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  8. oh, and I am so far from a Ph.d dropout.....I skirted through high school by the hair on my chinny-chin-chin...which one must keep at bay with proper grooming!!!
    ( a regular laugh a minute this morning, I am :)

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  9. You could EASILY make that skirt 100% more fabulous and 50% cheaper. Since I've started sewing clothing, I have begun to look at RTW items and thought, they want THAT MUCH for that item that I could easily make at home in better fabric? Of course I don't always make it, but it certainly curtails my shopping. The only items I don't think about making are menswear because I am intimidated by shirtfronts and trousers.

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  10. I haven't chimed in on most (any?) of them, but I have enjoyed reading the analytical discussions!

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  11. I completely agree, I sew for much the same reasons (and don't you love that look of awe when you tell people that you made the dress that they're admiring!!)

    I started sewing when my Nan died and I inherited her sewing machine (and a stash of fabric) and I think, the reason I started was, actually quite sentimental, I wanted to do something that would connect me to her in some way.
    While I sew, now because I enjoy the process (no getting away from it, I do), I also still feel that connection to her when I sew.

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  12. Absolutely right, making something you have a better chance of fitting to you and for less in most cases. For me, it's dressing my eight year old in more appropriate styles, especially for dress clothes. She wears alot of RTW to school, t shirts, some I decorate, and capris/jeans. I don't want her dressing like she's 18, but not a baby either. She has gotten to where she won't wear a dress unless I or my mother makes it.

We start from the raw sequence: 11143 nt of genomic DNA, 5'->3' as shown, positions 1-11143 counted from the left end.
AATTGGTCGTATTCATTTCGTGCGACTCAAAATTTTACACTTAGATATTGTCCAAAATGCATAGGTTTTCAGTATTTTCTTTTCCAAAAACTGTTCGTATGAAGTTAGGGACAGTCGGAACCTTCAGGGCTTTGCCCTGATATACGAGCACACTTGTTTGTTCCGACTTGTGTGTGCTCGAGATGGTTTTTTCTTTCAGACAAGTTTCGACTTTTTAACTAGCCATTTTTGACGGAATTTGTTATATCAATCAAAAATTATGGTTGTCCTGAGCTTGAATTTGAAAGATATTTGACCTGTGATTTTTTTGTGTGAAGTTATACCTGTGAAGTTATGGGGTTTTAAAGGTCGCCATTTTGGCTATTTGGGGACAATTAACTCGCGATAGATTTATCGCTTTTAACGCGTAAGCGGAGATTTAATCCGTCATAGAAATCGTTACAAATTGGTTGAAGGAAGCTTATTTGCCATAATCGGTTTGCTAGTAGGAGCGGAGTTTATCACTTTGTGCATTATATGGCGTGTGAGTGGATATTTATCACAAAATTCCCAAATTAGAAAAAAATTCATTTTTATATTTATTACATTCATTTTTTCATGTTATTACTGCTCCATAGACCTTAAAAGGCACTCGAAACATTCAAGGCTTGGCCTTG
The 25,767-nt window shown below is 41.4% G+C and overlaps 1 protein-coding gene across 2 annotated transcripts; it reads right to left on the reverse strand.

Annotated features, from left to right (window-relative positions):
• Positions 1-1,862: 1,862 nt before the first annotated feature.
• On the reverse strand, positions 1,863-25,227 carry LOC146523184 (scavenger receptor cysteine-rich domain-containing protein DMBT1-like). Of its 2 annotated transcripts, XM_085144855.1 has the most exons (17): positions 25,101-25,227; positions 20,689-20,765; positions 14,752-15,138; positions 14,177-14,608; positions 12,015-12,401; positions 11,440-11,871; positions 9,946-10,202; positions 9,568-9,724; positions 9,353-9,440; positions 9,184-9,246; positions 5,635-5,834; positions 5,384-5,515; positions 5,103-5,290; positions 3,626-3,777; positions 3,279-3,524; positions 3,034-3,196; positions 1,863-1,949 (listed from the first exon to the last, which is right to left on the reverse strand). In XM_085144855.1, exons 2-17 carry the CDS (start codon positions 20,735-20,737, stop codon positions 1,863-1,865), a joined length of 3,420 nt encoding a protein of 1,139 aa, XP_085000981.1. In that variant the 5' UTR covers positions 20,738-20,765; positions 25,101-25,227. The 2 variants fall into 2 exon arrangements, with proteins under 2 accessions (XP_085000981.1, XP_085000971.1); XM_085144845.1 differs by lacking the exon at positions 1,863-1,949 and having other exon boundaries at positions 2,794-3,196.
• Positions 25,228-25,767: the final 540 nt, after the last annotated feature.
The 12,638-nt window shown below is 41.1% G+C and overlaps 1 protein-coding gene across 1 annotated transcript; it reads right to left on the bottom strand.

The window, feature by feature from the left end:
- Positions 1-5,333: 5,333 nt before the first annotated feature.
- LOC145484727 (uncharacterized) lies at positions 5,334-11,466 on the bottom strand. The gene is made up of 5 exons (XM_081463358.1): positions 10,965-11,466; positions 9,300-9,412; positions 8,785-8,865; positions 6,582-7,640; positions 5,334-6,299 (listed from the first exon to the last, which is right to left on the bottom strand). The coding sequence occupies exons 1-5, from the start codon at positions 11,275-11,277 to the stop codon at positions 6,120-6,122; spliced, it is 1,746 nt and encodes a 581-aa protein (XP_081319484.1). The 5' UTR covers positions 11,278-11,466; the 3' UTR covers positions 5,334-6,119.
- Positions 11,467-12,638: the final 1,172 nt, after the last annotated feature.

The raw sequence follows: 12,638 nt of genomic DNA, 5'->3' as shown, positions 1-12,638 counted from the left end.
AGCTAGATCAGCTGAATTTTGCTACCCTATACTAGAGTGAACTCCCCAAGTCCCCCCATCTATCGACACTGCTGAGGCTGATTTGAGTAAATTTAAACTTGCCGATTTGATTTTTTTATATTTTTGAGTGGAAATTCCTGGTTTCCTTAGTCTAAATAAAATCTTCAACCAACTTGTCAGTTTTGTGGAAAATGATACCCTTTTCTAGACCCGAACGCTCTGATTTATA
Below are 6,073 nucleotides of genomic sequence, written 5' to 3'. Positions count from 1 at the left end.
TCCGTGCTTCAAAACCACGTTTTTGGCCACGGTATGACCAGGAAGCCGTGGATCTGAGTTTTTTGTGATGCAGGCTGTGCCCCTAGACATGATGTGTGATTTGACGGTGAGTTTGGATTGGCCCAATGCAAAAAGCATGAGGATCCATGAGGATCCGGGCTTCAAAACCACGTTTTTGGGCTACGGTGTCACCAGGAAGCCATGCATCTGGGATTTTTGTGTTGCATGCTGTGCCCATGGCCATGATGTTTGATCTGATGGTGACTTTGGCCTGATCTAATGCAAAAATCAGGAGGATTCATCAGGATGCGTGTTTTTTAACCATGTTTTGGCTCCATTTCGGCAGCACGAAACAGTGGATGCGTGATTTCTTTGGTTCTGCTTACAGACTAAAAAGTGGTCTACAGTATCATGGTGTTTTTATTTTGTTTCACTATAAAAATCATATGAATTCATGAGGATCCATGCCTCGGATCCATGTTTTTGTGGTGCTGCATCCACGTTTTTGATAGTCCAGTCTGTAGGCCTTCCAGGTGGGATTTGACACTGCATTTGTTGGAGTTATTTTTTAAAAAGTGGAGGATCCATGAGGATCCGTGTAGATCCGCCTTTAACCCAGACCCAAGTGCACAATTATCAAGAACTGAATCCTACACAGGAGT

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  13. You are such a thinker, Gertie!

    One of my great enjoyments is to have something unique, that no-one else in the world might have. When I've made a garment, I do at times consider the likelihood that anywhere in the world someone has chosen to make that pattern in exactly the same fabric I used, and smile that it is not very likely.

    As to where that desire for uniqueness comes from, I don't know. Perhaps a psychologist would have some clues? All I know is that I don't want what everyone else has!

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  14. I totally agree with all of the above! And by the way my degree gave me the over analysis syndrome too ;)

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  15. I too am inspired by your sewing journey. I've decided to learn to make clothes too. Thank you for sharing, your blog and the inspiration to turn my dreams into goals.

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Thanks for your comments; I read each and every one! xo Gertie